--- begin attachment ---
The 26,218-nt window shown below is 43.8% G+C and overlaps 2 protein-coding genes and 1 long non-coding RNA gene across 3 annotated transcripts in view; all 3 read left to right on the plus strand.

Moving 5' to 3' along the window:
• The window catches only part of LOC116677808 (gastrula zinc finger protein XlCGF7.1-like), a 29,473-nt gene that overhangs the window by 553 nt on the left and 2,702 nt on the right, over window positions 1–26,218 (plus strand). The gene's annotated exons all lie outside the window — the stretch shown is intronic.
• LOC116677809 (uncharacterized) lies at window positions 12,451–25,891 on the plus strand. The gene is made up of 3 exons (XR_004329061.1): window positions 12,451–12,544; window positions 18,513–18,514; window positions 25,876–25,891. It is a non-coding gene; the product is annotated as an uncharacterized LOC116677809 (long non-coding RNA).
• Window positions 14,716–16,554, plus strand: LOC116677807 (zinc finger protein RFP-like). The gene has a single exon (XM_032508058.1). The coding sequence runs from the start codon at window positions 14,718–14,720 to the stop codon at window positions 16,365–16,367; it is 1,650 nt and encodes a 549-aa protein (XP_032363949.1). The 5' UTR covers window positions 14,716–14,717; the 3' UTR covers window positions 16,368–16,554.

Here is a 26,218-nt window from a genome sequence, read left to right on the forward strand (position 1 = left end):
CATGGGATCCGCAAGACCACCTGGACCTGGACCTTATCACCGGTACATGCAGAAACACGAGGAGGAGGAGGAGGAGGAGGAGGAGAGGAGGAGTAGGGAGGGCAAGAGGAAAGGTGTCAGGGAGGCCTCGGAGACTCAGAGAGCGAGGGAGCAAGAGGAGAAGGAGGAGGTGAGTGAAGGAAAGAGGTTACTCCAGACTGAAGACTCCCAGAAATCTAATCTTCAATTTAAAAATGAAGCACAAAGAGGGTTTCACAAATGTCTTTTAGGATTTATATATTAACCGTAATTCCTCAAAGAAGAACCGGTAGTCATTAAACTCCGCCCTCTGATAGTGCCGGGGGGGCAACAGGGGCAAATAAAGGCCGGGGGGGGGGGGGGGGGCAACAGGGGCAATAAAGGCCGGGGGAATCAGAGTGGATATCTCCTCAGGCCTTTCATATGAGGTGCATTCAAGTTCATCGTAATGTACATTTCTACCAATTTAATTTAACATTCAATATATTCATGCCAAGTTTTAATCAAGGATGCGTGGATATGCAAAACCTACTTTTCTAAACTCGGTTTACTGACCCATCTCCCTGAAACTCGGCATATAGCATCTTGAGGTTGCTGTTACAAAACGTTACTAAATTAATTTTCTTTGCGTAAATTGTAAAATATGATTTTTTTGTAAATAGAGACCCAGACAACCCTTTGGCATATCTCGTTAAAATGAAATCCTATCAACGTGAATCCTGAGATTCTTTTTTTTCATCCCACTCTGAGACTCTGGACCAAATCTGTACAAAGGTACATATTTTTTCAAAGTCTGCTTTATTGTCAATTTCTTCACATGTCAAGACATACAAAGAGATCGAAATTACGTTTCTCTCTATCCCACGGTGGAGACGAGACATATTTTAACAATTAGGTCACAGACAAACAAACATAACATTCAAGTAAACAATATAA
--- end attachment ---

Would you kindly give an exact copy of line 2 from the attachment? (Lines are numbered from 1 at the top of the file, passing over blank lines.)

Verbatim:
Moving 5' to 3' along the window: